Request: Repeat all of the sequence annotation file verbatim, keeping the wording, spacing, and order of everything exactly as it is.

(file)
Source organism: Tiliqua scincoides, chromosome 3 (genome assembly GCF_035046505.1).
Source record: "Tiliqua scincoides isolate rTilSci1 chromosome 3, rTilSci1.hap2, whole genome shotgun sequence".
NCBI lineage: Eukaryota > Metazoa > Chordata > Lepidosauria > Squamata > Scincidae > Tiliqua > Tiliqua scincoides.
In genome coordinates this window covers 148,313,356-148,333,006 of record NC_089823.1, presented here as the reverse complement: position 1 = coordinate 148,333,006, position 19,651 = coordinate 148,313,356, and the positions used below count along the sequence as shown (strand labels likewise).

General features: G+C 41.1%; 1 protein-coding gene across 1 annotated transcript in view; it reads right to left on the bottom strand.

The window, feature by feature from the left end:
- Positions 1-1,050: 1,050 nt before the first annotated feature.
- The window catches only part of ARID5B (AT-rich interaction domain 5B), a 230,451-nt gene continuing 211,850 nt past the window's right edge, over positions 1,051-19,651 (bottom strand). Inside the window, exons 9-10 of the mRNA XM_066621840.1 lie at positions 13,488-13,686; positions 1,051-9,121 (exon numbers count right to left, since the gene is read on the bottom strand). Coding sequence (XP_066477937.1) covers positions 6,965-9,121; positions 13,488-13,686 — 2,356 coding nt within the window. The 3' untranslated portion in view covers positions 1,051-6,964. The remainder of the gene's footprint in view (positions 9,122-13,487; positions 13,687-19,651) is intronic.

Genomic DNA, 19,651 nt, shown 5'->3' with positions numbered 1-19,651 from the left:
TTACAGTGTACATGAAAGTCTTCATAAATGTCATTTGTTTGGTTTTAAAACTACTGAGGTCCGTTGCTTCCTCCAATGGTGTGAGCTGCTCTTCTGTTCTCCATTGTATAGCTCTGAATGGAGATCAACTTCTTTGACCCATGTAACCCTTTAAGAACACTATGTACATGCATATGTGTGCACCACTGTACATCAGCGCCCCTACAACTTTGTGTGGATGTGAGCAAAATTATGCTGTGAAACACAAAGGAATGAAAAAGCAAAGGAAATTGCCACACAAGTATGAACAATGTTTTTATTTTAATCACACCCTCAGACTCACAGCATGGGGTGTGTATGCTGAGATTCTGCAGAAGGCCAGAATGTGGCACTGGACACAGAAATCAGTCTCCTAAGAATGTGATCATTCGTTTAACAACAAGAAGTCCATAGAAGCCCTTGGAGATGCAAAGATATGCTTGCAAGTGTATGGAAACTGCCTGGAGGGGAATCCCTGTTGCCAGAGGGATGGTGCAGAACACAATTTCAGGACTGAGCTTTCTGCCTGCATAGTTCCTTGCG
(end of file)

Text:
Source organism: Tiliqua scincoides, chromosome 3 (genome assembly GCF_035046505.1).
Source record: "Tiliqua scincoides isolate rTilSci1 chromosome 3, rTilSci1.hap2, whole genome shotgun sequence".
NCBI lineage: Eukaryota > Metazoa > Chordata > Lepidosauria > Squamata > Scincidae > Tiliqua > Tiliqua scincoides.
In genome coordinates this window covers 148,313,356-148,333,006 of record NC_089823.1, presented here as the reverse complement: position 1 = coordinate 148,333,006, position 19,651 = coordinate 148,313,356, and the positions used below count along the sequence as shown (strand labels likewise).

General features: G+C 41.1%; 1 protein-coding gene across 1 annotated transcript in view; it reads right to left on the bottom strand.

The window, feature by feature from the left end:
- Positions 1-1,050: 1,050 nt before the first annotated feature.
- The window catches only part of ARID5B (AT-rich interaction domain 5B), a 230,451-nt gene continuing 211,850 nt past the window's right edge, over positions 1,051-19,651 (bottom strand). Inside the window, exons 9-10 of the mRNA XM_066621840.1 lie at positions 13,488-13,686; positions 1,051-9,121 (exon numbers count right to left, since the gene is read on the bottom strand). Coding sequence (XP_066477937.1) covers positions 6,965-9,121; positions 13,488-13,686 — 2,356 coding nt within the window. The 3' untranslated portion in view covers positions 1,051-6,964. The remainder of the gene's footprint in view (positions 9,122-13,487; positions 13,687-19,651) is intronic.

Genomic DNA, 19,651 nt, shown 5'->3' with positions numbered 1-19,651 from the left:
TTACAGTGTACATGAAAGTCTTCATAAATGTCATTTGTTTGGTTTTAAAACTACTGAGGTCCGTTGCTTCCTCCAATGGTGTGAGCTGCTCTTCTGTTCTCCATTGTATAGCTCTGAATGGAGATCAACTTCTTTGACCCATGTAACCCTTTAAGAACACTATGTACATGCATATGTGTGCACCACTGTACATCAGCGCCCCTACAACTTTGTGTGGATGTGAGCAAAATTATGCTGTGAAACACAAAGGAATGAAAAAGCAAAGGAAATTGCCACACAAGTATGAACAATGTTTTTATTTTAATCACACCCTCAGACTCACAGCATGGGGTGTGTATGCTGAGATTCTGCAGAAGGCCAGAATGTGGCACTGGACACAGAAATCAGTCTCCTAAGAATGTGATCATTCGTTTAACAACAAGAAGTCCATAGAAGCCCTTGGAGATGCAAAGATATGCTTGCAAGTGTATGGAAACTGCCTGGAGGGGAATCCCTGTTGCCAGAGGGATGGTGCAGAACACAATTTCAGGACTGAGCTTTCTGCCTGCATAGTTCCTTGCG